“While Goodell and the NFL deserve credit for shining a spotlight on domestic violence and forcing all of us to confront our attitudes about it, it’s become an afterthought in the ongoing battles over discipline. Goodell has been arbitrary in his punishments, refusing to give the union even the slightest say. The union will excuse any sin so long as it can be used as an end-around to limit the unchecked power the players so willingly gave Goodell during the last collective bargaining agreement.”

When Hardy returned to play in October for the Dallas Cowboys, who signed the then free agent after his case was dropped, he encountered the media for the first time. When asked if he was prepared to play he told reporters, “I hope I come out with guns blazing. I’m full of excitement and full of juice.”

When asked about the New England Patriots, the Cowboys’ opponent that week, Hardy said, “I love seeing Tom Brady. He’s cool as crap. You seen his wife? I hope she comes to the game. I hope her sister comes to the game. [I hope] all her friends come to the game.”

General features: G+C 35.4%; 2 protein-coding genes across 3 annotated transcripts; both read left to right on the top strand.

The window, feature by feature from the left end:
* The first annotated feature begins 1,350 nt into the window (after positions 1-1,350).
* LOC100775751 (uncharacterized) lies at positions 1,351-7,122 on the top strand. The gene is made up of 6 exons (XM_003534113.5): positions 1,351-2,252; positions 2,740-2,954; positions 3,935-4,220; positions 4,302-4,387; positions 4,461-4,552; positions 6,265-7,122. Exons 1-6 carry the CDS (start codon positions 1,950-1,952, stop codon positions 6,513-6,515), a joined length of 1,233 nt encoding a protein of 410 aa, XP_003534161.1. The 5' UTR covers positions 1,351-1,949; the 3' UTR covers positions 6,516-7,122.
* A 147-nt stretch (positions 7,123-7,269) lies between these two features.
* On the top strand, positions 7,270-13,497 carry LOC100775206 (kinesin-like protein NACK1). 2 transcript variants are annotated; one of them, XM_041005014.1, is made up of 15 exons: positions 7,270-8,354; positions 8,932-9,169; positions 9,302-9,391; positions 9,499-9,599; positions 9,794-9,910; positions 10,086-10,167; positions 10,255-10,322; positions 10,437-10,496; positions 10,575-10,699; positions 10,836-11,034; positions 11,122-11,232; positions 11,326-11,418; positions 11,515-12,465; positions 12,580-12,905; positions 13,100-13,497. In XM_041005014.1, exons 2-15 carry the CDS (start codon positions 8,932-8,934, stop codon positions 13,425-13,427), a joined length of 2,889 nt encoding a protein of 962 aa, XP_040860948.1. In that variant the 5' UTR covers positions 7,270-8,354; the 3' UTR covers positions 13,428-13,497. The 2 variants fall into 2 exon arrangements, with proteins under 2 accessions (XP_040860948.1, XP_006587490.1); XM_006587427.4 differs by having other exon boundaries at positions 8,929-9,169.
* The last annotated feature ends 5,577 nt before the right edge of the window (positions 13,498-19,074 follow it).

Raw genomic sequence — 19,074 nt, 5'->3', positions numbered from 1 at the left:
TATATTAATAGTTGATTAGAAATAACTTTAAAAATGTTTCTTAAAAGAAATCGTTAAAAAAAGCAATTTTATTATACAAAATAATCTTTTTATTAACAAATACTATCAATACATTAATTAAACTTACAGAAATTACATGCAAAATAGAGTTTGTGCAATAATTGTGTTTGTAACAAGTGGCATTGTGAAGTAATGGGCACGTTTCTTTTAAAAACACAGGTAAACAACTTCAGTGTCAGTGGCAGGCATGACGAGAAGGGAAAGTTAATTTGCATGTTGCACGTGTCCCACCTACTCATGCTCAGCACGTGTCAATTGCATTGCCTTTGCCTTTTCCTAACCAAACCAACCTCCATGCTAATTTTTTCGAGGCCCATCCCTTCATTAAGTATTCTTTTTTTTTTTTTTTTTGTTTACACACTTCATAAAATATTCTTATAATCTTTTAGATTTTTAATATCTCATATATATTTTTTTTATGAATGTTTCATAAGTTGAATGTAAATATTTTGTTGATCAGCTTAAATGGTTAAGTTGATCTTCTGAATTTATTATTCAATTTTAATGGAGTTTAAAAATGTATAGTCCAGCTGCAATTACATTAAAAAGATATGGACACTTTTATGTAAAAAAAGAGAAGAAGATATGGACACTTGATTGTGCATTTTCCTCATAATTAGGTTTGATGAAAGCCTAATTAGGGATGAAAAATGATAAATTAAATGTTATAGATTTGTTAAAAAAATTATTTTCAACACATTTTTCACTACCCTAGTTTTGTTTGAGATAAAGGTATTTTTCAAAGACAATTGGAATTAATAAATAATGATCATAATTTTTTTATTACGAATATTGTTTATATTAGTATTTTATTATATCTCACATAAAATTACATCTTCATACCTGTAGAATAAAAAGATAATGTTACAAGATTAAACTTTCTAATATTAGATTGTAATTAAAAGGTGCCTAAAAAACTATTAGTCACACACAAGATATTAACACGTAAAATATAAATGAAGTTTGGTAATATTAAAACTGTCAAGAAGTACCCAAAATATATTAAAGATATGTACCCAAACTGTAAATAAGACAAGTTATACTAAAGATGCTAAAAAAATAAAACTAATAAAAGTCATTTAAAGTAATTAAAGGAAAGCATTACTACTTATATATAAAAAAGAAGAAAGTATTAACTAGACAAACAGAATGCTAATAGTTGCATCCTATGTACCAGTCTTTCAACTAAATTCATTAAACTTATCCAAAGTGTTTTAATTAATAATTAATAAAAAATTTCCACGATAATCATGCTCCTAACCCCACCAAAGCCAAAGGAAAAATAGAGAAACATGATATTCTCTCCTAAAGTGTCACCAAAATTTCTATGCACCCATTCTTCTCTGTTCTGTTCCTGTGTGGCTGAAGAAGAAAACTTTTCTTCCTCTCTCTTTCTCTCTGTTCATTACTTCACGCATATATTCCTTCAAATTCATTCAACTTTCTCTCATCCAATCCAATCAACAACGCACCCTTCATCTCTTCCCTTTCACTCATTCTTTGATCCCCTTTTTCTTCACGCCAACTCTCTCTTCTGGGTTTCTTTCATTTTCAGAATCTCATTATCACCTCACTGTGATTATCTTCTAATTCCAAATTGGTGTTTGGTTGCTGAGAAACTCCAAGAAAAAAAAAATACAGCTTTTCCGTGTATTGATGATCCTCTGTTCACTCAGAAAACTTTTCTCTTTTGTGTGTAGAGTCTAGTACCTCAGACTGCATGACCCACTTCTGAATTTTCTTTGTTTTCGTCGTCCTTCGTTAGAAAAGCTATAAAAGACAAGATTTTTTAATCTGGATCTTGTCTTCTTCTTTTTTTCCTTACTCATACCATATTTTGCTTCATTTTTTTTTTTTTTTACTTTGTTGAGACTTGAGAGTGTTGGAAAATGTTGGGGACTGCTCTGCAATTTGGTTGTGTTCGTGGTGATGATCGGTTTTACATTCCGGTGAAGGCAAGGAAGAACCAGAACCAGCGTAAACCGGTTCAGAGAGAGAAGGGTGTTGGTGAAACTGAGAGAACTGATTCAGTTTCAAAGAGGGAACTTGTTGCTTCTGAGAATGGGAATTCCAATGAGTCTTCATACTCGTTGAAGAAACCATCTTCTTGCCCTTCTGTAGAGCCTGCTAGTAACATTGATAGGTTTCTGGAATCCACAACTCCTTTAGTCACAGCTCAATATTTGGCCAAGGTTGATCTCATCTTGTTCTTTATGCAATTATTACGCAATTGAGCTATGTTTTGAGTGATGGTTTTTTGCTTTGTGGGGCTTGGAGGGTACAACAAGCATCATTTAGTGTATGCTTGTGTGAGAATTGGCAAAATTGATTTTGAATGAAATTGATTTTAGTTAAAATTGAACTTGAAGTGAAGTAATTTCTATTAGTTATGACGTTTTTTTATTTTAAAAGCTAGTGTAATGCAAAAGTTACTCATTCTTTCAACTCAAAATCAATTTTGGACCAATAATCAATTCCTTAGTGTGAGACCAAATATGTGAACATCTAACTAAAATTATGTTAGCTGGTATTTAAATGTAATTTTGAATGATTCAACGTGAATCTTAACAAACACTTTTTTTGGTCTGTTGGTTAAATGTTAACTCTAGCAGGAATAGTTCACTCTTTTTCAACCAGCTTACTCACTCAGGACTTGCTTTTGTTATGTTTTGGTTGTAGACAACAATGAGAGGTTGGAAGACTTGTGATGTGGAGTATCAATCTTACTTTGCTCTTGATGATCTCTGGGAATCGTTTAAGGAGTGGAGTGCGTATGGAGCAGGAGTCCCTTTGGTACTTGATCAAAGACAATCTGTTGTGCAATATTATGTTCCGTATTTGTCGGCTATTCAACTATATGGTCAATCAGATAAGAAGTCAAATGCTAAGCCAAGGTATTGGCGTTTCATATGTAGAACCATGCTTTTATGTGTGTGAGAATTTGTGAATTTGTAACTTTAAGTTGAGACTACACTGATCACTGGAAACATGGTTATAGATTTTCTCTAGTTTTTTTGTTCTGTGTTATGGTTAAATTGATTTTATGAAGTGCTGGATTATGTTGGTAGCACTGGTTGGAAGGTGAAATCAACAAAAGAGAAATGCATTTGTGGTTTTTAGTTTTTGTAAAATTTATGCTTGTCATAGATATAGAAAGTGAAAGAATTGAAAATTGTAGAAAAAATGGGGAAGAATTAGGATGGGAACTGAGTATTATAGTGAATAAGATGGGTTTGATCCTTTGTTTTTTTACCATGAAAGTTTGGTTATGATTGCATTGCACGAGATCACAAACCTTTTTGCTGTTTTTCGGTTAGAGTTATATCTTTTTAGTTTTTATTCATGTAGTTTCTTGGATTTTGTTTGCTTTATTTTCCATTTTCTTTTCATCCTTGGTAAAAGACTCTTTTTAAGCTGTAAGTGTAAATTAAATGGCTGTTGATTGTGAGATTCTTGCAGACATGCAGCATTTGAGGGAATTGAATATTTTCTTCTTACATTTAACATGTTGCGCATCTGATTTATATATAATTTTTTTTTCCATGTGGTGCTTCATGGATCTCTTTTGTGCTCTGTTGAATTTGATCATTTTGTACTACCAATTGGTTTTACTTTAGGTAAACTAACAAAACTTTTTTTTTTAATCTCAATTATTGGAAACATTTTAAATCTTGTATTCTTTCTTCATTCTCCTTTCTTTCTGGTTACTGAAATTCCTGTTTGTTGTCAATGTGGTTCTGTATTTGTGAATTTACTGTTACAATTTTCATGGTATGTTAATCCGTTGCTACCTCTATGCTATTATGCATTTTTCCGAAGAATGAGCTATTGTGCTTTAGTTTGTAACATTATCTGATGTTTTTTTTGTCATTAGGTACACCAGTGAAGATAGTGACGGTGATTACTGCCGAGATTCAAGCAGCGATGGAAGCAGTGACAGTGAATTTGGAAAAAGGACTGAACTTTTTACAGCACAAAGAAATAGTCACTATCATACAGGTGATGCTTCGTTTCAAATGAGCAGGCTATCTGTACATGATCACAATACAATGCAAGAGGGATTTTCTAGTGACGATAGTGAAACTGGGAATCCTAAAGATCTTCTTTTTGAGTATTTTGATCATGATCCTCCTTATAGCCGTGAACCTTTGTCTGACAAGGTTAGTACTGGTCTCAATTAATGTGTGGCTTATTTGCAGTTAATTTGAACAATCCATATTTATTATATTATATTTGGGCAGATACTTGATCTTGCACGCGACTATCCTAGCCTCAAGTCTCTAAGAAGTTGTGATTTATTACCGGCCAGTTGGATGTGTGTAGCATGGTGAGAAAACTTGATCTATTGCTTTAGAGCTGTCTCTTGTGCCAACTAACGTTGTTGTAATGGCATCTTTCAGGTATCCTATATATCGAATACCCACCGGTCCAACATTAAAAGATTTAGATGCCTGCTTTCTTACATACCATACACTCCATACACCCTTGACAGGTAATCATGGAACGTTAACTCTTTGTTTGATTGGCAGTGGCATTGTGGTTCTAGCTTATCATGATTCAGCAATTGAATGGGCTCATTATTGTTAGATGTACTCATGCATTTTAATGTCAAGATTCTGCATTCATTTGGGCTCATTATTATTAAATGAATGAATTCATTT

Hardy, a man who was found guilty for an assault on a woman in which he allegedly threw her onto a pile of assault rifles and other weapons, said all of this in his first exposure with the press.

To make matters worse, Cowboys owner Jerry Jones said the following in regard to Hardy’s comments about Brady’s wife, Gisele.

“When I saw him marry [Gisele], Tom went up in my eyes 100 percent. She’s very, very attractive and it shows what an outstanding individual Tom is.”

There are plenty of people who are supporting Hardy and the Cowboys in their efforts to give him a second chance, former NBA superstar Charles Barkley among them.

“Again, I believe that domestic violence is 100 percent wrong. You should never hit a woman. But I also believe Greg Hardy needs a chance to get better — not as a football player; as a human being. He needs psychological help so he can be a better man,” wrote Barkley in a recent article for Bleacher Report.

Many argue that Hardy should not be playing football games until he seeks this help. It is the hope of Barkley that he follows the example of Brandon Marshall, who was involved in many domestic disputes early in his career as an abuser as well as a victim but sought the help he needed and was eventually diagnosed with borderline personality disorder. He is now one of the NFL’s greatest advocates for men’s mental health.